The Queen’s Speech has failed to set out any plans to legislate for the move to 100% business rates retention and included only a vague commitment to consult on proposals for the future of social care.
The Local Government Finance Bill, which would have paved the way for the national rollout of 100% rates retention, was dropped from the parliamentary timetable ahead of the general election.
The Conservative manifesto suggested the policy would be put on the backburner, although some finance experts in the sector had hoped the bill would be revived.
However, there was no mention of reforms to the way local government will be financed through 100% business rates retention in the speech this morning.
Speaking to LGC earlier this month, one finance chief involved in rates reforms discussions said: “If [a revived Local Government Finance Bill] is not in the Queen’s Speech when it does take place then that would send a very, very clear signal.”
A fair funding review, designed to settle the thorny question of ensuring a fair allocation of resources between local authorities, was due to be conducted alongside the reforms. There was no reference to that in the Queen’s Speech either, however that would not require legislation.
In her speech to parliament this morning, the Queen said her government would “work to improve social care” and would bring forward proposals for consultation. There was no mention of the Conservative manifesto policy of introducing a £100,000 asset floor below which people would not have to contribute to the cost of their care.
Simon Bottery, director of policy at the charity Independent Age, said he was “enormously disappointed to see only a passing mention of social care in the Queen’s Speech”.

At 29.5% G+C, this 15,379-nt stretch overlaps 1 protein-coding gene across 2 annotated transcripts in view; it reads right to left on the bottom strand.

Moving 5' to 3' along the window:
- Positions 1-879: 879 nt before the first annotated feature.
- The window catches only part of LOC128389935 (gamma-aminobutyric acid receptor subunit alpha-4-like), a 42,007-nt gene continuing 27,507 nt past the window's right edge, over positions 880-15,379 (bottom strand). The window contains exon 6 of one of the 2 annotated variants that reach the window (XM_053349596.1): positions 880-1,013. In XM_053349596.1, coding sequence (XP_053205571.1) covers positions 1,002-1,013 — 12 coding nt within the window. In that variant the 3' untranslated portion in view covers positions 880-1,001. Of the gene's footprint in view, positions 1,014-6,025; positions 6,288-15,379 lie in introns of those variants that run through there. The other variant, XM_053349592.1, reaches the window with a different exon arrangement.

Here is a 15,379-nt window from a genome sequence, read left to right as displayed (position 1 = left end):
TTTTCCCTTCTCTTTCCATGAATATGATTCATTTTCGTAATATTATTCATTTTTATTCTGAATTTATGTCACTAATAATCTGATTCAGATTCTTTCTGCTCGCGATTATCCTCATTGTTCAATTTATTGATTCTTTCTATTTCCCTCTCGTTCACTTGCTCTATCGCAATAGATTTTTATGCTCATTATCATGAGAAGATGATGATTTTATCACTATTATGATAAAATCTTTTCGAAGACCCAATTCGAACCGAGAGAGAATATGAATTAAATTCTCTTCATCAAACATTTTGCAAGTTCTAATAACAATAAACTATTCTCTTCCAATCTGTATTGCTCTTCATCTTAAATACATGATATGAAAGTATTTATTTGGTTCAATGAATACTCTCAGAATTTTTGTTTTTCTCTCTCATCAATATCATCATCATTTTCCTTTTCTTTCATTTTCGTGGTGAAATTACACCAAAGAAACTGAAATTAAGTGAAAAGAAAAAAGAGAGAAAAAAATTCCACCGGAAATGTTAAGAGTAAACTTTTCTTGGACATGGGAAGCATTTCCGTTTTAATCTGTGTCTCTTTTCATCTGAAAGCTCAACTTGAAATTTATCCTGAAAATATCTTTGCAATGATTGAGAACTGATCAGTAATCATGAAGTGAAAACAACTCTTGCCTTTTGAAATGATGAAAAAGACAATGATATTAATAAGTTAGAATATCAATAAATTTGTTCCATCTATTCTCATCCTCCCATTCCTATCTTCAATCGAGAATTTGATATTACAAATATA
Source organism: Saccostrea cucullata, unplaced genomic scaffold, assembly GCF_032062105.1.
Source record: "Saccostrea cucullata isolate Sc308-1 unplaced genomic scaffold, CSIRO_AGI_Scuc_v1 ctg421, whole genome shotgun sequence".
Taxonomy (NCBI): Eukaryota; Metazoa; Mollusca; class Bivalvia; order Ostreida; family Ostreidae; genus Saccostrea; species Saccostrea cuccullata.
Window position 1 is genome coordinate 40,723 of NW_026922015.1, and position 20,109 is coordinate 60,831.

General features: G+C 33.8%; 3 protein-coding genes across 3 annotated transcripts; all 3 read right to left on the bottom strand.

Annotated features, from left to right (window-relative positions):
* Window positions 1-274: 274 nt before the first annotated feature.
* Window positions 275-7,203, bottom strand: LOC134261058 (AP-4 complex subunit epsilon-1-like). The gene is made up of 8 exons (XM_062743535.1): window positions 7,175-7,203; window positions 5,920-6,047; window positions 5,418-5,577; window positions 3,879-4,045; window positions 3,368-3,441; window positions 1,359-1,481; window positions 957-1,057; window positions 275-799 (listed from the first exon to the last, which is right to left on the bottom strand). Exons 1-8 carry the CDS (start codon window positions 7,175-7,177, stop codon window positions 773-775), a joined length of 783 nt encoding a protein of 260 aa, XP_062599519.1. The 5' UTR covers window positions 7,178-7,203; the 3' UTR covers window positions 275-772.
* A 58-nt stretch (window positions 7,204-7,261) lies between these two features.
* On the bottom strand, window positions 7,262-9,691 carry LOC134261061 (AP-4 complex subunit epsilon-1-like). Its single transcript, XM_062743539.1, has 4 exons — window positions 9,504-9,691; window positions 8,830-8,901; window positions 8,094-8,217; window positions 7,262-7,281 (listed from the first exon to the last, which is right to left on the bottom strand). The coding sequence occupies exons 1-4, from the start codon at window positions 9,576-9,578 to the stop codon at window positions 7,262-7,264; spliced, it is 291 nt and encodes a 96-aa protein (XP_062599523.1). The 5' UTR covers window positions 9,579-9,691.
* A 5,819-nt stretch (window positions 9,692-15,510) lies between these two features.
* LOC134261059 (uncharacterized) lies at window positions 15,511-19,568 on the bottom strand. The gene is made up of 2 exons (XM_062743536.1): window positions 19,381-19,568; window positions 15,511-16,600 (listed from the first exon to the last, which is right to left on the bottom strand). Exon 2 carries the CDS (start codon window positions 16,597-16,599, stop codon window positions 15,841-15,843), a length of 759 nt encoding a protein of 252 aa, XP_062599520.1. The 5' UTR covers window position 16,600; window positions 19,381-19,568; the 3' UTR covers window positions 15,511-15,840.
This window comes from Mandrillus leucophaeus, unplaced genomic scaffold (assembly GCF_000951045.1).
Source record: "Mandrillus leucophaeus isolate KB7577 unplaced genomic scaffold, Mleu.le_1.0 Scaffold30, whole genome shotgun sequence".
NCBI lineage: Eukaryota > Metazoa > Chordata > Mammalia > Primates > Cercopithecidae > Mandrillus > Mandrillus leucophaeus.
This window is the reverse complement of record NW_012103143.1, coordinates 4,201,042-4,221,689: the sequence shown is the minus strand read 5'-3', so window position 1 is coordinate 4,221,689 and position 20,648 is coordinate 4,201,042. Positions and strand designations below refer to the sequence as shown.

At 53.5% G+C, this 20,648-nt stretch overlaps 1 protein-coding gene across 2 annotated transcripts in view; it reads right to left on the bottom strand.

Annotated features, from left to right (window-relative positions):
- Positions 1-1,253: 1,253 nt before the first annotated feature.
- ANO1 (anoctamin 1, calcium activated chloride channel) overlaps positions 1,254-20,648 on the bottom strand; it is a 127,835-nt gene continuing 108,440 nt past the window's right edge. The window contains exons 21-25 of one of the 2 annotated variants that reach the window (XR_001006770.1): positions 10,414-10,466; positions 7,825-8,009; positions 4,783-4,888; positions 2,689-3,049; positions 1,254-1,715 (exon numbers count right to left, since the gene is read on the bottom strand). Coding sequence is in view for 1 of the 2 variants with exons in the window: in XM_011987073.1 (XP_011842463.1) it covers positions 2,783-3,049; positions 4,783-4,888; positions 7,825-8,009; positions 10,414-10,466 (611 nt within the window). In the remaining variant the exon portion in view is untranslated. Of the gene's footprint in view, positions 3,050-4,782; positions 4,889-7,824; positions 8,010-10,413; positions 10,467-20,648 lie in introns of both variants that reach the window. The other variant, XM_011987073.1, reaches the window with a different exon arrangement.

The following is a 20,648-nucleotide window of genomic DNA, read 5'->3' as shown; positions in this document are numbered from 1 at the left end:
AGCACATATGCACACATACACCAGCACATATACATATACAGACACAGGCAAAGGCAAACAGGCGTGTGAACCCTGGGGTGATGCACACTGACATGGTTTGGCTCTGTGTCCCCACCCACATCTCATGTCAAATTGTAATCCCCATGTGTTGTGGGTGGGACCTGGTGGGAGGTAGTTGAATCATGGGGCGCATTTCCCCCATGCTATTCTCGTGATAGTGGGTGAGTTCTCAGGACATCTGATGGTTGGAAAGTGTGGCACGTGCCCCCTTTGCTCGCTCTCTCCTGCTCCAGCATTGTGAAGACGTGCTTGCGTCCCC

“Social care was a critical issue during the election and now, despite promises of a ‘consultation’, it risks being swept under the carpet and ignored,” he said.
The speech also reiterated the commitment to hold a public inquiry into the Grenfell Tower fire and provide support to victims by creating the post of independent public advocate to act for bereaved families and support them at public inquests.
There was a commitment to “support the creation of jobs and generate the tax revenues needed to invest in the National Health Service, schools, and other public services”.
The government will seek to improve public services “while keeping taxes low”.
“It will spread prosperity and opportunity across the country through a new modern industrial strategy,” the Queen said.
The government will also seek to “attract investment” in national infrastructure.
The national living wage “will be increased”, the Queen said while “rights and protections in the workplace” will be enhanced. On skills, the speech reiterated previously announce plans to reform technical education with the introduction of ‘T-levels’.
On housing, the government will “ban unfair tenancies” and “help ensure more homes are built”.
The counter terrorism strategy, which includes the Prevent programme, will be reviewed, the Queen said, to ensure “police and security services have all the powers they need” and that sentences for terrorism offences are sufficient to protect the public.